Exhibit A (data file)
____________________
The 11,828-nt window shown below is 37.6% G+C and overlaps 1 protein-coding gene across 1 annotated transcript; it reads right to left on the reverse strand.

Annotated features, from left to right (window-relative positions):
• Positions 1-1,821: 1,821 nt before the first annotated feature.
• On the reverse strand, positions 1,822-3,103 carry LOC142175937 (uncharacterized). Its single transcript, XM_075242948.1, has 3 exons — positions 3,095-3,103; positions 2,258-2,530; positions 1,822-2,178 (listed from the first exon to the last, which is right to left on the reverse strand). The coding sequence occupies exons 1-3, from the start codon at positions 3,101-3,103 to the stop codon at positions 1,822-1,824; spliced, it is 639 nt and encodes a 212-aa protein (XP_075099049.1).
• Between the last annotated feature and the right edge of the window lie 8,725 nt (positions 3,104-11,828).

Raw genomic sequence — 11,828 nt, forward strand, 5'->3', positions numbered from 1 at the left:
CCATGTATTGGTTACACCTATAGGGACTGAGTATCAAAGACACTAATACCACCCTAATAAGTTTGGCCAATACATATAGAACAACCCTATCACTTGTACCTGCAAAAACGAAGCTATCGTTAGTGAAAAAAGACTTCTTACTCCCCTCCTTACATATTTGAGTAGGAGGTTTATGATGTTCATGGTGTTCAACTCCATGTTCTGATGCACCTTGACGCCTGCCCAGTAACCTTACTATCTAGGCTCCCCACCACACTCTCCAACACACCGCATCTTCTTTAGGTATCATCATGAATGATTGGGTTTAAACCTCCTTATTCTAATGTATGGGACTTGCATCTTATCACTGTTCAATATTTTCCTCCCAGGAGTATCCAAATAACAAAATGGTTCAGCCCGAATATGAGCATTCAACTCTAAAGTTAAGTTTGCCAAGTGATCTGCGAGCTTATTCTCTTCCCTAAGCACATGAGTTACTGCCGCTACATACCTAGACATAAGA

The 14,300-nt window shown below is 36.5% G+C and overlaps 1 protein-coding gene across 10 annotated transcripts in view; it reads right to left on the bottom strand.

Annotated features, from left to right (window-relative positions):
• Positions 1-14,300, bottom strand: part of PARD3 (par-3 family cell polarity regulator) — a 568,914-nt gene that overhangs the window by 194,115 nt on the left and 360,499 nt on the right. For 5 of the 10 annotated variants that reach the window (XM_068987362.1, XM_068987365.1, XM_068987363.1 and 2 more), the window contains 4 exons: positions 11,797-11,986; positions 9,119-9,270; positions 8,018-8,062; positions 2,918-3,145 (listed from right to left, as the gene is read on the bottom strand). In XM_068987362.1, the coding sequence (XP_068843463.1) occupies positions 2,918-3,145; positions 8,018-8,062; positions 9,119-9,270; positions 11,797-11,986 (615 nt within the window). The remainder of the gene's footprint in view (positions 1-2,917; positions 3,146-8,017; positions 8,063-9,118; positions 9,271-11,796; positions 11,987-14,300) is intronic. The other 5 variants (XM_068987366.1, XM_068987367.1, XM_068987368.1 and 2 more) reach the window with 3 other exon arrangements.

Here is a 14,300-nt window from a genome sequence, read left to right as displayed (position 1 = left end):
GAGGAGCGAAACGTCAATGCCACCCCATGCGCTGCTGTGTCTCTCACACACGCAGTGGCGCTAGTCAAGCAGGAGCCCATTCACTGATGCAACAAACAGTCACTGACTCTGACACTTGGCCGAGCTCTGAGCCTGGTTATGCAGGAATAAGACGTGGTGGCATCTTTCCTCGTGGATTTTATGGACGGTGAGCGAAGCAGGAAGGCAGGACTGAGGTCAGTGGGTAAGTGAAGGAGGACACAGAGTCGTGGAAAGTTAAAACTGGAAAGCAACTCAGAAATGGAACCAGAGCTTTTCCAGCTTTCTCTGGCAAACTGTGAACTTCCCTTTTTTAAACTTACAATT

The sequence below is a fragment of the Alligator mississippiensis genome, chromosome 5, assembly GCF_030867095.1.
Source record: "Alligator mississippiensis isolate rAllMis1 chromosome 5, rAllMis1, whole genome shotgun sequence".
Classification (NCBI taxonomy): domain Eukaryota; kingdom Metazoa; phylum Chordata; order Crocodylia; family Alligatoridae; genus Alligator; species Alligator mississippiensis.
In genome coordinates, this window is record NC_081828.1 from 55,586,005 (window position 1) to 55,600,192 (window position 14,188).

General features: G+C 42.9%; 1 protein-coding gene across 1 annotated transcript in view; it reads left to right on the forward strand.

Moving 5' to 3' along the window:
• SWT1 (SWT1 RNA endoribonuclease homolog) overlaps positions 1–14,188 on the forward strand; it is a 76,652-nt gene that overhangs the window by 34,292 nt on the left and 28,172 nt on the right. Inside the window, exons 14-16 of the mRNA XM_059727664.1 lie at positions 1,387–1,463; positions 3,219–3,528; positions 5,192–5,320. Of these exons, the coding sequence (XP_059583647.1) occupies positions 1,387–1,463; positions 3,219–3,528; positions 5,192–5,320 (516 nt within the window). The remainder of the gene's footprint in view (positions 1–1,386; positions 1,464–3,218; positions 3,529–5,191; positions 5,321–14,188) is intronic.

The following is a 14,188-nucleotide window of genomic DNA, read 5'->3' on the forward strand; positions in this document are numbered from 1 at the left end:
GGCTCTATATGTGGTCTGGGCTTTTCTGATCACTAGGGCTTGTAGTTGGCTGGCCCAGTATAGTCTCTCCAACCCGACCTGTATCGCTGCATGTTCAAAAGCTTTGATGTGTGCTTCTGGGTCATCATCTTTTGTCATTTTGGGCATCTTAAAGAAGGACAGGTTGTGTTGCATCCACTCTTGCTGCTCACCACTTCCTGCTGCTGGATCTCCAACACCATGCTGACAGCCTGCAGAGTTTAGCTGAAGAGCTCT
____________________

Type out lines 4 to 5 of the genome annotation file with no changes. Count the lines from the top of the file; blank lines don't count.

• On the reverse strand, positions 1,822-3,103 carry LOC142175937 (uncharacterized). Its single transcript, XM_075242948.1, has 3 exons — positions 3,095-3,103; positions 2,258-2,530; positions 1,822-2,178 (listed from the first exon to the last, which is right to left on the reverse strand). The coding sequence occupies exons 1-3, from the start codon at positions 3,101-3,103 to the stop codon at positions 1,822-1,824; spliced, it is 639 nt and encodes a 212-aa protein (XP_075099049.1).
• Between the last annotated feature and the right edge of the window lie 8,725 nt (positions 3,104-11,828).